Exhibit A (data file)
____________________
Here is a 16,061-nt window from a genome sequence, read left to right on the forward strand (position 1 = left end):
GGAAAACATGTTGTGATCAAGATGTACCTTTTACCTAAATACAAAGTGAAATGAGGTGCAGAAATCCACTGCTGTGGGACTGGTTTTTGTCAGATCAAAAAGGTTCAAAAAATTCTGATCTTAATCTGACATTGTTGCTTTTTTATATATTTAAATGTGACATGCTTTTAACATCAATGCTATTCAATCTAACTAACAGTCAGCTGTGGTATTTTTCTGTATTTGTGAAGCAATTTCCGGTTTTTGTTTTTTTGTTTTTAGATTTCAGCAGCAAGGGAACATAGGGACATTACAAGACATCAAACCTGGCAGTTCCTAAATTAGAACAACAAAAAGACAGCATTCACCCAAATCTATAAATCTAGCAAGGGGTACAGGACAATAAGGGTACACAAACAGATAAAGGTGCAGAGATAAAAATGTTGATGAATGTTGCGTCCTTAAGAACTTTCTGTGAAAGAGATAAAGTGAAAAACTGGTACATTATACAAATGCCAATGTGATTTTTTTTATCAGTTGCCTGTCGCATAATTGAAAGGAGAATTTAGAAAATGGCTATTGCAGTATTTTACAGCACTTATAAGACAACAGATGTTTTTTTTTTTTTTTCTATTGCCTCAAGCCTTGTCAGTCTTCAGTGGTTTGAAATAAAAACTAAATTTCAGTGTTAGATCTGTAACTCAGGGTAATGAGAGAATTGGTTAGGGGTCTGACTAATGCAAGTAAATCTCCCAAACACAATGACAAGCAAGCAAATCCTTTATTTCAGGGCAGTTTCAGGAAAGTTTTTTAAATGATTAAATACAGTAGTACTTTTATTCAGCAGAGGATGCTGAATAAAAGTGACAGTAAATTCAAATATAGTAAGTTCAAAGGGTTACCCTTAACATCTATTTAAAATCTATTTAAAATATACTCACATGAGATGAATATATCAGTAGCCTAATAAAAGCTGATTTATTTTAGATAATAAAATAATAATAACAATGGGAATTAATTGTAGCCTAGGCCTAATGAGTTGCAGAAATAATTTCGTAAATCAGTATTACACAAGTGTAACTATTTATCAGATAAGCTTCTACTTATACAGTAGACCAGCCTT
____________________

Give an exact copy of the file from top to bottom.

Here is a 16,061-nt window from a genome sequence, read left to right on the forward strand (position 1 = left end):
GGAAAACATGTTGTGATCAAGATGTACCTTTTACCTAAATACAAAGTGAAATGAGGTGCAGAAATCCACTGCTGTGGGACTGGTTTTTGTCAGATCAAAAAGGTTCAAAAAATTCTGATCTTAATCTGACATTGTTGCTTTTTTATATATTTAAATGTGACATGCTTTTAACATCAATGCTATTCAATCTAACTAACAGTCAGCTGTGGTATTTTTCTGTATTTGTGAAGCAATTTCCGGTTTTTGTTTTTTTGTTTTTAGATTTCAGCAGCAAGGGAACATAGGGACATTACAAGACATCAAACCTGGCAGTTCCTAAATTAGAACAACAAAAAGACAGCATTCACCCAAATCTATAAATCTAGCAAGGGGTACAGGACAATAAGGGTACACAAACAGATAAAGGTGCAGAGATAAAAATGTTGATGAATGTTGCGTCCTTAAGAACTTTCTGTGAAAGAGATAAAGTGAAAAACTGGTACATTATACAAATGCCAATGTGATTTTTTTTATCAGTTGCCTGTCGCATAATTGAAAGGAGAATTTAGAAAATGGCTATTGCAGTATTTTACAGCACTTATAAGACAACAGATGTTTTTTTTTTTTTTTCTATTGCCTCAAGCCTTGTCAGTCTTCAGTGGTTTGAAATAAAAACTAAATTTCAGTGTTAGATCTGTAACTCAGGGTAATGAGAGAATTGGTTAGGGGTCTGACTAATGCAAGTAAATCTCCCAAACACAATGACAAGCAAGCAAATCCTTTATTTCAGGGCAGTTTCAGGAAAGTTTTTTAAATGATTAAATACAGTAGTACTTTTATTCAGCAGAGGATGCTGAATAAAAGTGACAGTAAATTCAAATATAGTAAGTTCAAAGGGTTACCCTTAACATCTATTTAAAATCTATTTAAAATATACTCACATGAGATGAATATATCAGTAGCCTAATAAAAGCTGATTTATTTTAGATAATAAAATAATAATAACAATGGGAATTAATTGTAGCCTAGGCCTAATGAGTTGCAGAAATAATTTCGTAAATCAGTATTACACAAGTGTAACTATTTATCAGATAAGCTTCTACTTATACAGTAGACCAGCCTT